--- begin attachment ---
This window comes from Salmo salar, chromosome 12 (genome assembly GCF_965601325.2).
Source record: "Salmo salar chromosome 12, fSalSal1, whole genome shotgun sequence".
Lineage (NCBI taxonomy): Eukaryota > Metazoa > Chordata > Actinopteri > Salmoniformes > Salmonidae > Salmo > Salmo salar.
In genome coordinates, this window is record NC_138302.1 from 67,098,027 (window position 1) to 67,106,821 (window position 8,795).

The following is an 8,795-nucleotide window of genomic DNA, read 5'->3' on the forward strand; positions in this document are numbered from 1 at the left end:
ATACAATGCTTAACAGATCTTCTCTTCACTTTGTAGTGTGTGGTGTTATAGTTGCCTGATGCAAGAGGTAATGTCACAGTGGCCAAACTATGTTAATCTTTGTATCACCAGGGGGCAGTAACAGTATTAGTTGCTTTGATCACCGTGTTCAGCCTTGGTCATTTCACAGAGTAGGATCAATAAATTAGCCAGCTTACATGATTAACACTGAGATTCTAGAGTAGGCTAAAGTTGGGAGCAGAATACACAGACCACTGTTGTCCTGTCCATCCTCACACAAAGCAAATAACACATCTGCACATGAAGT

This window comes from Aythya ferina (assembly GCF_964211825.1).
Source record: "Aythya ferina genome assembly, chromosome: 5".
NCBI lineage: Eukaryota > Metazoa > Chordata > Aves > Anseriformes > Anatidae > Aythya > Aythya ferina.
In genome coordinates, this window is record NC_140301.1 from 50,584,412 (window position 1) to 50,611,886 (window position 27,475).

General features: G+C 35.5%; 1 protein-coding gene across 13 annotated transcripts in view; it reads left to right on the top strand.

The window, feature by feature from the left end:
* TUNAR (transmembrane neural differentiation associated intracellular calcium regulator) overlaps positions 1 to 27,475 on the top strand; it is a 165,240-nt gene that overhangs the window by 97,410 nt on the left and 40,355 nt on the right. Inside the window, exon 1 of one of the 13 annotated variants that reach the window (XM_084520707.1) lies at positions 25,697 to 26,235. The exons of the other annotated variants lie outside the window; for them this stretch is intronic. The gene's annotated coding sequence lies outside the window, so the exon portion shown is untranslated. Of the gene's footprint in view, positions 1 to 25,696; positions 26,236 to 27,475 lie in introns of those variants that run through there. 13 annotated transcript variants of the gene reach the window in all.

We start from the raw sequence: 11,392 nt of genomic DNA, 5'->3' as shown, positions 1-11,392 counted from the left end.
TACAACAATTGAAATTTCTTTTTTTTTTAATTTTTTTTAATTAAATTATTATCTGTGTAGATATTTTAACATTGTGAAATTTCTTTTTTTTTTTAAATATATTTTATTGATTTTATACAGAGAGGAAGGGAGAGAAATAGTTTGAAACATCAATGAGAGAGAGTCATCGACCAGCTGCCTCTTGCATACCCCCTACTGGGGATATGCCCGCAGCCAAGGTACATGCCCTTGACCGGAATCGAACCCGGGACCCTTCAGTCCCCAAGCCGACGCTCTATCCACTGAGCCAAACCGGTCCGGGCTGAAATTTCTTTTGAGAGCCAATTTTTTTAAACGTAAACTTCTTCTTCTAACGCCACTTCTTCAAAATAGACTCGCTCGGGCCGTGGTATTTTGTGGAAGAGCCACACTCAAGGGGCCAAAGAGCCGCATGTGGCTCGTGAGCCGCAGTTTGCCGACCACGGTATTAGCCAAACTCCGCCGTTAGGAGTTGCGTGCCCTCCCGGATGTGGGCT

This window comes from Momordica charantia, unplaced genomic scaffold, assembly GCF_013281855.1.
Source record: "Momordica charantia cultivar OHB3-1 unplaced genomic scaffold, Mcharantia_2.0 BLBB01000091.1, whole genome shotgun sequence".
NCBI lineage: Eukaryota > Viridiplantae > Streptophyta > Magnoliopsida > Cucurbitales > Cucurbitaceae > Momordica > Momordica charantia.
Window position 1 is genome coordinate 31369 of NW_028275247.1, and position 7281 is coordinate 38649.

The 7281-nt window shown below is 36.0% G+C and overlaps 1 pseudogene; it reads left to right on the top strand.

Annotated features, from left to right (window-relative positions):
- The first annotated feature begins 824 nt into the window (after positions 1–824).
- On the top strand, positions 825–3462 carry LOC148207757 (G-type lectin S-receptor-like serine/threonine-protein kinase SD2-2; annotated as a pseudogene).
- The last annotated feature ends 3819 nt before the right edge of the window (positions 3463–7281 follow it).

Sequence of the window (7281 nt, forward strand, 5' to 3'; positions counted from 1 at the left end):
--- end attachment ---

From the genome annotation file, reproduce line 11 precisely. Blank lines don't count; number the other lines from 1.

General features: G+C 35.5%; 1 protein-coding gene across 13 annotated transcripts in view; it reads left to right on the top strand.